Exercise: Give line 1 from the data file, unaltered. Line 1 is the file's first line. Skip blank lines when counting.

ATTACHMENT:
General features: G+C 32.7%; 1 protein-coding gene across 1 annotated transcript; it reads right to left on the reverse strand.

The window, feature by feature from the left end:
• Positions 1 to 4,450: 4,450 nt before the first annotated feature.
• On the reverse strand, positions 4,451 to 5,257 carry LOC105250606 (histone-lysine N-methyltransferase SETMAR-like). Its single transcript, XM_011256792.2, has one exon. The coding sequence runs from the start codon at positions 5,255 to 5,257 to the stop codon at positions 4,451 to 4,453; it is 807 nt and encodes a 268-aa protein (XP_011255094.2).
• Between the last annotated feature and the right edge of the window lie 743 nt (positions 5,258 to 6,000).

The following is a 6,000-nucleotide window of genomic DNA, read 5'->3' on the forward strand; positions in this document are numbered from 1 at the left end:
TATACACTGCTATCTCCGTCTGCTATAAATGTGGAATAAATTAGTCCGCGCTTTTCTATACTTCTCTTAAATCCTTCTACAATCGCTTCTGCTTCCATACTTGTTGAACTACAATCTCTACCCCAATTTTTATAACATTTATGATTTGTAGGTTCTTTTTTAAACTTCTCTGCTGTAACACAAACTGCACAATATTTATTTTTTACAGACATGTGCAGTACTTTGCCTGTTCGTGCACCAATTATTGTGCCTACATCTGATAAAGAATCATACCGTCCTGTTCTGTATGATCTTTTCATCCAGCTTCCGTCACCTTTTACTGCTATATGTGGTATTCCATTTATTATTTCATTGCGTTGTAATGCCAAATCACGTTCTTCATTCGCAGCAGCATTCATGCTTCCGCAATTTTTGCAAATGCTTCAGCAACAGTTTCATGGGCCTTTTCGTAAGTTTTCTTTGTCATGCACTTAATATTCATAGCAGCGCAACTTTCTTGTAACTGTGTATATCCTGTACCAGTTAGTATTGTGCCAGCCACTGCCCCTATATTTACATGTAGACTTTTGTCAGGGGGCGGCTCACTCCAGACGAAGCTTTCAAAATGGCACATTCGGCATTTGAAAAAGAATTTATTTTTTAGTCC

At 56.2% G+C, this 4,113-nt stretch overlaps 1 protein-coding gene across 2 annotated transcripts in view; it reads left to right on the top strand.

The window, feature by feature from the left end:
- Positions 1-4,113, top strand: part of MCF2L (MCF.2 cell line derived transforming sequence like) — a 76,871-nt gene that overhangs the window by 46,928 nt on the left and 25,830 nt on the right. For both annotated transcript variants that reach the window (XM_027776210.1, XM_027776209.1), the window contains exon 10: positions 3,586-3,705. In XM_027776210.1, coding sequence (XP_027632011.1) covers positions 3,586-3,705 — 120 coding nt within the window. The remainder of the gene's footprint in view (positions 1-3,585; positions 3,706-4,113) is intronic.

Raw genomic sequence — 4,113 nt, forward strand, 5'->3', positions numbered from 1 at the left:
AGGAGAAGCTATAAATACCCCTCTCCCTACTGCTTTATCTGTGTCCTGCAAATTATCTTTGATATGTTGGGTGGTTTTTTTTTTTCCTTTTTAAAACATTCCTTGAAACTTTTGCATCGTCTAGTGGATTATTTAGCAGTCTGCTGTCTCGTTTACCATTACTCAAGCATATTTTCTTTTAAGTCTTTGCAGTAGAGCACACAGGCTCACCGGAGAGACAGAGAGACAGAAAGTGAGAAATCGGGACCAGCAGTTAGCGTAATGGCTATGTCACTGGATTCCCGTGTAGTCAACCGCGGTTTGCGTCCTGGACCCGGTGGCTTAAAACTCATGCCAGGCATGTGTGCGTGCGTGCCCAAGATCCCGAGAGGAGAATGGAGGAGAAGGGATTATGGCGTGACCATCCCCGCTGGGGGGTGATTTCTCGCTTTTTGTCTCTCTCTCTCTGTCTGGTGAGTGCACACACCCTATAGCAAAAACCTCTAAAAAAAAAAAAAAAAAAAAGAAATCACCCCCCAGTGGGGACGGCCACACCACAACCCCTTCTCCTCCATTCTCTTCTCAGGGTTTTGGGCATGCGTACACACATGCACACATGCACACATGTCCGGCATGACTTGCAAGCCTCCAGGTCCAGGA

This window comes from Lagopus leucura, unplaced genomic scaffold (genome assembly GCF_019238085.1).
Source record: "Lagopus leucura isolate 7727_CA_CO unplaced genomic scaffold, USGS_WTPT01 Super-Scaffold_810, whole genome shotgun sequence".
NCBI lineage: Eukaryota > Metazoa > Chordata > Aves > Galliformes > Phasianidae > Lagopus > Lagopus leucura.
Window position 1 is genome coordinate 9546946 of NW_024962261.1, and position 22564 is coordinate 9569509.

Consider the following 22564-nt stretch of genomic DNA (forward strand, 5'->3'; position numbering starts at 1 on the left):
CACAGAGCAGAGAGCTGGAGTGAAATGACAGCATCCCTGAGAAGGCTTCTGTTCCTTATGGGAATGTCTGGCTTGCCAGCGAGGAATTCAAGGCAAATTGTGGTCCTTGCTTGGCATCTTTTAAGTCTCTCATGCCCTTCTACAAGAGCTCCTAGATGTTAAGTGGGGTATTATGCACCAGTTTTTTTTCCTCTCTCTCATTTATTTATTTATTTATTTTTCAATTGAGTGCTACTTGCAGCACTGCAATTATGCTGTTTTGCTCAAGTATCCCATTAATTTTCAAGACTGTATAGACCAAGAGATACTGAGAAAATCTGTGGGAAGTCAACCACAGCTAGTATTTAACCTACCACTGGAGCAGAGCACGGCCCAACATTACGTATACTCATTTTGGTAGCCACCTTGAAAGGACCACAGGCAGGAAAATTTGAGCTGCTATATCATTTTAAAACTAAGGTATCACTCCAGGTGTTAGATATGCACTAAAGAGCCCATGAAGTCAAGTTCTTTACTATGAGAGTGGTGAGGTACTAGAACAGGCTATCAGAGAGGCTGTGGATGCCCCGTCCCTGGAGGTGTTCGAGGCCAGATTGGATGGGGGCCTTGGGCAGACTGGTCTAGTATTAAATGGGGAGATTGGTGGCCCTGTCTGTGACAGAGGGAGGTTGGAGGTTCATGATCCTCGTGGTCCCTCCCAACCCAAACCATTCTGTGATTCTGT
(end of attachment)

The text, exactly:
General features: G+C 32.7%; 1 protein-coding gene across 1 annotated transcript; it reads right to left on the reverse strand.